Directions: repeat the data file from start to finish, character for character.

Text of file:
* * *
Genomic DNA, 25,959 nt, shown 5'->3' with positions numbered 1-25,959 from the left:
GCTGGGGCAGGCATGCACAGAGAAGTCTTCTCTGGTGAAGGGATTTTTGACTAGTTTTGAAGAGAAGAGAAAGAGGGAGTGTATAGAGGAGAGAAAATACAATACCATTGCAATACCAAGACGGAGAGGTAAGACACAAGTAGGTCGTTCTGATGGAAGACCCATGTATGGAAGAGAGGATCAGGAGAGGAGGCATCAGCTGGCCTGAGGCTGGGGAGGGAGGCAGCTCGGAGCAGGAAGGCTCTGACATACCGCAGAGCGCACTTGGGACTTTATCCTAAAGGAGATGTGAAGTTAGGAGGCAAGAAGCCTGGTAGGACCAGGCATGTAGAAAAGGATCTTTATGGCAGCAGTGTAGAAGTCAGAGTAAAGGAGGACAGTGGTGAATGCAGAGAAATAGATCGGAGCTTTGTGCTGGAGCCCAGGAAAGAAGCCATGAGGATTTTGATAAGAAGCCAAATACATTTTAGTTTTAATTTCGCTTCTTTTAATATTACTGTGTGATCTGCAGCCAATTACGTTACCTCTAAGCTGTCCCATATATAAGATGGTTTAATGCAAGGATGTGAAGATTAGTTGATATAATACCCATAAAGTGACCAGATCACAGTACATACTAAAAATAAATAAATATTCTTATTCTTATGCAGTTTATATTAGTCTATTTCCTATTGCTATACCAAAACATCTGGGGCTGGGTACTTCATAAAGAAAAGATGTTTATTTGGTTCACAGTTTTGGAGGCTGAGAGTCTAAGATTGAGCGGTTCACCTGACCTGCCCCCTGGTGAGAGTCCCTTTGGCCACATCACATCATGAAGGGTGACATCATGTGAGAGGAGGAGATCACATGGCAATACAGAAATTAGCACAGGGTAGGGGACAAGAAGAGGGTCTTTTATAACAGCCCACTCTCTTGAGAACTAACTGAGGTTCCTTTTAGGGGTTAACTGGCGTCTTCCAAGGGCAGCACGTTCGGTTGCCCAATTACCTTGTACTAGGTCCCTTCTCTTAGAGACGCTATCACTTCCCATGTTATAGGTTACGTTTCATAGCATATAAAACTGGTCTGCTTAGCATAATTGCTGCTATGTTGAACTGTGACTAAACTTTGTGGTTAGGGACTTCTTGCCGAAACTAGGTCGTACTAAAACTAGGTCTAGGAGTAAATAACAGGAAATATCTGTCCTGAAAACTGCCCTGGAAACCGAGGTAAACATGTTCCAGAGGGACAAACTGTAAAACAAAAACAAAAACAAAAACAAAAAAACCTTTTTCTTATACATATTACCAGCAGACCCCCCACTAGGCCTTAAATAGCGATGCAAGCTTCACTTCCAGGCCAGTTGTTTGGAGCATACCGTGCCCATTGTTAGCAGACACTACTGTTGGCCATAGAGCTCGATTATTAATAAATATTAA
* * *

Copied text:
Genomic DNA, 25,959 nt, shown 5'->3' with positions numbered 1-25,959 from the left:
GCTGGGGCAGGCATGCACAGAGAAGTCTTCTCTGGTGAAGGGATTTTTGACTAGTTTTGAAGAGAAGAGAAAGAGGGAGTGTATAGAGGAGAGAAAATACAATACCATTGCAATACCAAGACGGAGAGGTAAGACACAAGTAGGTCGTTCTGATGGAAGACCCATGTATGGAAGAGAGGATCAGGAGAGGAGGCATCAGCTGGCCTGAGGCTGGGGAGGGAGGCAGCTCGGAGCAGGAAGGCTCTGACATACCGCAGAGCGCACTTGGGACTTTATCCTAAAGGAGATGTGAAGTTAGGAGGCAAGAAGCCTGGTAGGACCAGGCATGTAGAAAAGGATCTTTATGGCAGCAGTGTAGAAGTCAGAGTAAAGGAGGACAGTGGTGAATGCAGAGAAATAGATCGGAGCTTTGTGCTGGAGCCCAGGAAAGAAGCCATGAGGATTTTGATAAGAAGCCAAATACATTTTAGTTTTAATTTCGCTTCTTTTAATATTACTGTGTGATCTGCAGCCAATTACGTTACCTCTAAGCTGTCCCATATATAAGATGGTTTAATGCAAGGATGTGAAGATTAGTTGATATAATACCCATAAAGTGACCAGATCACAGTACATACTAAAAATAAATAAATATTCTTATTCTTATGCAGTTTATATTAGTCTATTTCCTATTGCTATACCAAAACATCTGGGGCTGGGTACTTCATAAAGAAAAGATGTTTATTTGGTTCACAGTTTTGGAGGCTGAGAGTCTAAGATTGAGCGGTTCACCTGACCTGCCCCCTGGTGAGAGTCCCTTTGGCCACATCACATCATGAAGGGTGACATCATGTGAGAGGAGGAGATCACATGGCAATACAGAAATTAGCACAGGGTAGGGGACAAGAAGAGGGTCTTTTATAACAGCCCACTCTCTTGAGAACTAACTGAGGTTCCTTTTAGGGGTTAACTGGCGTCTTCCAAGGGCAGCACGTTCGGTTGCCCAATTACCTTGTACTAGGTCCCTTCTCTTAGAGACGCTATCACTTCCCATGTTATAGGTTACGTTTCATAGCATATAAAACTGGTCTGCTTAGCATAATTGCTGCTATGTTGAACTGTGACTAAACTTTGTGGTTAGGGACTTCTTGCCGAAACTAGGTCGTACTAAAACTAGGTCTAGGAGTAAATAACAGGAAATATCTGTCCTGAAAACTGCCCTGGAAACCGAGGTAAACATGTTCCAGAGGGACAAACTGTAAAACAAAAACAAAAACAAAAACAAAAAAACCTTTTTCTTATACATATTACCAGCAGACCCCCCACTAGGCCTTAAATAGCGATGCAAGCTTCACTTCCAGGCCAGTTGTTTGGAGCATACCGTGCCCATTGTTAGCAGACACTACTGTTGGCCATAGAGCTCGATTATTAATAAATATTAA